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Fitting Planks on a Clinker Vessel (small boats)

Introduction

A clinker dinghy is made up of a number of planks each side; the number of planks is determined by the size and shape of the vessel. A clinker plank is overlaid the plank below for a lap (clinker is also known as lapstrake construction, as strake is another name for a plank and lap describing the joint between each plank).

Each plank is joined through the lap, and it tends to make a very strong and light structure which is ideal for boat construction. The joint usually is not caulked especially on the small dinghy. So ‘watertightness’ relies on a good lap between planks and it being well fastened.

There are different ways to finish each end of a plank in clinker hull construction; for example the full thickness of the plank could run into the stem or transom. However, usually the plank’s thickness is reduced so that the planks become flush at the stem or transom. This is known as a half lap (half the thickness is removed from the bottom edge of the top plank and the top edge of the bottom one, hence half lap). This type of joint is also known as the geralds.

This technique in constructing a hull has been successfully used for quite large vessels (Viking long boats for example), however, it tends to be limited to smaller vessels today. It makes light, strong and pretty dinghies.

The skill demonstrated will focus on preparing the existing fitted plank for the next one, sorting the stem and the transom. Then preparing the next plank, fitting and fixing it into position. All this will happen on a small sailing dinghy (14’ clinker Fowey River sailing dinghy).

Procedure

The process is demonstrated in the accompanying video clips with a step-by-step guide. The conversation with the boat builder, in this case Marcus Lewis, is unscripted and covers the technique from his experience.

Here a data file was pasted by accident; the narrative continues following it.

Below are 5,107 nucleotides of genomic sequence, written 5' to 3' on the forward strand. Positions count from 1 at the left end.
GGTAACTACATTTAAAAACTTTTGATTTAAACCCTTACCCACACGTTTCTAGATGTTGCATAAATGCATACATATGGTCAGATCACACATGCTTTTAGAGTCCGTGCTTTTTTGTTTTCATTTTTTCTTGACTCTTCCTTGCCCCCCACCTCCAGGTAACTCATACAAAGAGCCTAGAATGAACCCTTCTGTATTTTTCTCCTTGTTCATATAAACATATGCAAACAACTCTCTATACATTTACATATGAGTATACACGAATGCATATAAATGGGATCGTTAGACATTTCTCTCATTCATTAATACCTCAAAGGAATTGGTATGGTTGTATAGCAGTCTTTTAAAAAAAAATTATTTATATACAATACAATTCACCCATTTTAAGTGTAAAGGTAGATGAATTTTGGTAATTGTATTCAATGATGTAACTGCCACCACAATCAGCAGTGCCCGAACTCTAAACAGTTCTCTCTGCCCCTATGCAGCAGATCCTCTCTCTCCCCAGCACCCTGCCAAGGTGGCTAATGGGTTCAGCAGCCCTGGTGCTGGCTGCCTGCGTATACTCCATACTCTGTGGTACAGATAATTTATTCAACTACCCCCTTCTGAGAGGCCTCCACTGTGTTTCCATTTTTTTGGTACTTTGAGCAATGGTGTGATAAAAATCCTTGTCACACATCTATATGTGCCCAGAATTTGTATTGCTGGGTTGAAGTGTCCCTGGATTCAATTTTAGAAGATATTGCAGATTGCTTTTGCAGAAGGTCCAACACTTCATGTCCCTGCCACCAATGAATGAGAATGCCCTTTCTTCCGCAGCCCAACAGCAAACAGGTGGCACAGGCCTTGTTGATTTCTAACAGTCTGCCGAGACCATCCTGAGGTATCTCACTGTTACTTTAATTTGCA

Part 1

  • Preparing the stem for the next plank

  • Mark the bevel on the plank

  • Planing the bevel on the plank

Part 2

  • Planing the bevel on the plank continued

  • Trimming the transom end of the last plank fitted to the dinghy

  • Dry fit the plank to check shape

  • Planing the half lap or ‘geralds’

Part 3

  • Planing the half lap or ‘geralds’ for the aft end of the plank

  • Check the fit of the plank

  • Fitting the plank

Part 4

  • Fixing the plank in position

  • Mark the position of the nails

  • Riveting the planks

  • Finishing and fixing the plank at the transom

Part 5

  • Finishing and fixing the plank at the transom continues…

  • Riveting the last part of the plank
 
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Benodigd Gereedschap

  • Chisels
  • Plank template
  • Planking stock off cut
  • Smoothing plane
  • Panel Saw
  • Rove driver
  • Light Hammer (ball-peen hammer)
  • Side cutting pliers or snips
  • Clamps
  • Wood ‘U’ clamp
  • Ruler
  • Rebate plane adapted (Marcus used old wooden ones)
  • Work bench
  • Square
  • Fein Multimaster type of saw or similar
  • Drill bits (suitable sizes)
  • Dollie
  • Cordless battery powered drill
  • Personal Protective Equipment (PPE)
  • Pencil

Benodigde Materialen

  • Larch planking stock
  • Off cuts of some planking stock
  • Suitable glue
  • Square shanked copper boat nails (1¾” 12 gauge)
  • Copper roves